Myanmar is no longer off-limits for overland travellers, in fact it’s simple enough to cross from Thailand to India (or vice versa) through one of the most incredible countries I’ve been lucky enough to visit.
Here’s a wrap video of some of our journey, the Water Festival and life on the road:
If you’re considering your own overland adventure here are a few top tips on making the most of your experience at the lowest possible price:
<< It’s all in the planning >> Get involved with an online forum well in advance of your trip. They’re essential for researching the crap out of the countries you intend travelling through in the lead up to, and more importantly during your time on the road for the latest news.
They’re a great way of meeting other travellers who’ve done it before or who’ll hopefully join you on the road and share the cost of your Myanmar guided tour.
<< Suggest a date >> Get a post up on the forum a few weeks before you intend travelling with suggested dates. Interested parties will come back to you pretty quickly but make sure you’re flexible. There are usually a couple of groups travelling each way, each month so you’re likely to find other travellers pretty easily.
<< Form a group >> Employing a guide (mandatory if travelling in your own vehicle through Myanmar) comes with a cost, and rather high one too. Prices start at around $1300US (April 2015) for two people based on a 9-day trip.So the more people you can get to join you the better, as it’ll bring that cost down considerably. The maximum number is around 10 per group.
Try and find other vehicles of a similar type/age or speed to travel with. Imagine a 1960’s Land Rover trying to keep up with a BMW 1200 bike – one or both parties are bound to get pissed off with the different speeds achievable!
<< Don’t just race across >> Yes a guide is an expensive part of any overland trip but don’t miss out on some incredible parts of the country just to save a few $’s. You may never go back there again in your lifetime.
It’s easy to skirt past the capital Yangon doing just that, but don’t. Spend an extra day exploring this modern, vibrant, exciting part of the country.
<< Find a reputable company >> After months of reading other people’s reviews I went with Burma Senses. They’ve got a great reputation, are fairly priced and respond to emails within minutes.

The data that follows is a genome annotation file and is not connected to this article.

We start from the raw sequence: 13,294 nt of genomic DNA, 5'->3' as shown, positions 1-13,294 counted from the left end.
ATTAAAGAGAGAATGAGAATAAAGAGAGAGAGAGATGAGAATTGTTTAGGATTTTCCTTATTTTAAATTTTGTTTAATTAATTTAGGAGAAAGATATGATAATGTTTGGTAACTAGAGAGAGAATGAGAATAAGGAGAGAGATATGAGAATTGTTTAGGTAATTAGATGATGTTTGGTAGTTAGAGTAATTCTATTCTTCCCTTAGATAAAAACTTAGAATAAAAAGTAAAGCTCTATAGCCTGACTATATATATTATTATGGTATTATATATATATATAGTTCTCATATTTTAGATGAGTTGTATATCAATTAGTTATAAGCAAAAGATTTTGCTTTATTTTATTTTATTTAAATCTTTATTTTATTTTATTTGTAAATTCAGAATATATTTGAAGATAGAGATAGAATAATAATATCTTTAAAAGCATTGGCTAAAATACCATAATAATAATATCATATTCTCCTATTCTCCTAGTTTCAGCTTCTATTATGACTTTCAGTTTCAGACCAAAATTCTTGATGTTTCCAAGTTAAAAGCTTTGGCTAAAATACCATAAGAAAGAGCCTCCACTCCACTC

<< Get your visas sorted well in advance >> Organising your Indian visa can be a little problematic. There’s no rocking up to the border expecting to hand over some cash and receiving a stamp in exchange.
Firstly you need to apply online for an appointment at your chosen embassy, attend to hand in your application and return a few days later to collect your passport.
How long that takes depends on where you apply. Bangkok takes between 5 and 7 working days. Phnom Phen (Cambodia) only takes 3!
In comparison the Myanmar one is a piece of piss. Hand your application in before 10am at the embassy in Bangkok and collect it later that day/the next day depending on how much cash you want to part with.
<< Use social media to your advantage >> Saying goodbye to your new travel buddies at the end of your trip needn’t be the end of your friendship. If you’re going different directions the information you pick up on the way i.e. camp sites, visa costs, roads to avoid etc can be useful to each other and shared using chat group apps such as WhatsApp or iMessage. Pool your knowledge people!
Even better form a group before you meet to cross and you can be the one who organises that all-important beer the night before you leave. Massive brownie points.
<< What do I get for my money? >> The cost does include a guide, driver and company representative plus they’ll organise all of your personal and vehicle paperwork in advance (except visas) and throughout the trip which includes a temporary Myanmar registration plate for each vehicle. On the road they also handle all tolls, tariffs and the numerous police checks you have to pass through. Basically they’re essential for a hassle-free crossing.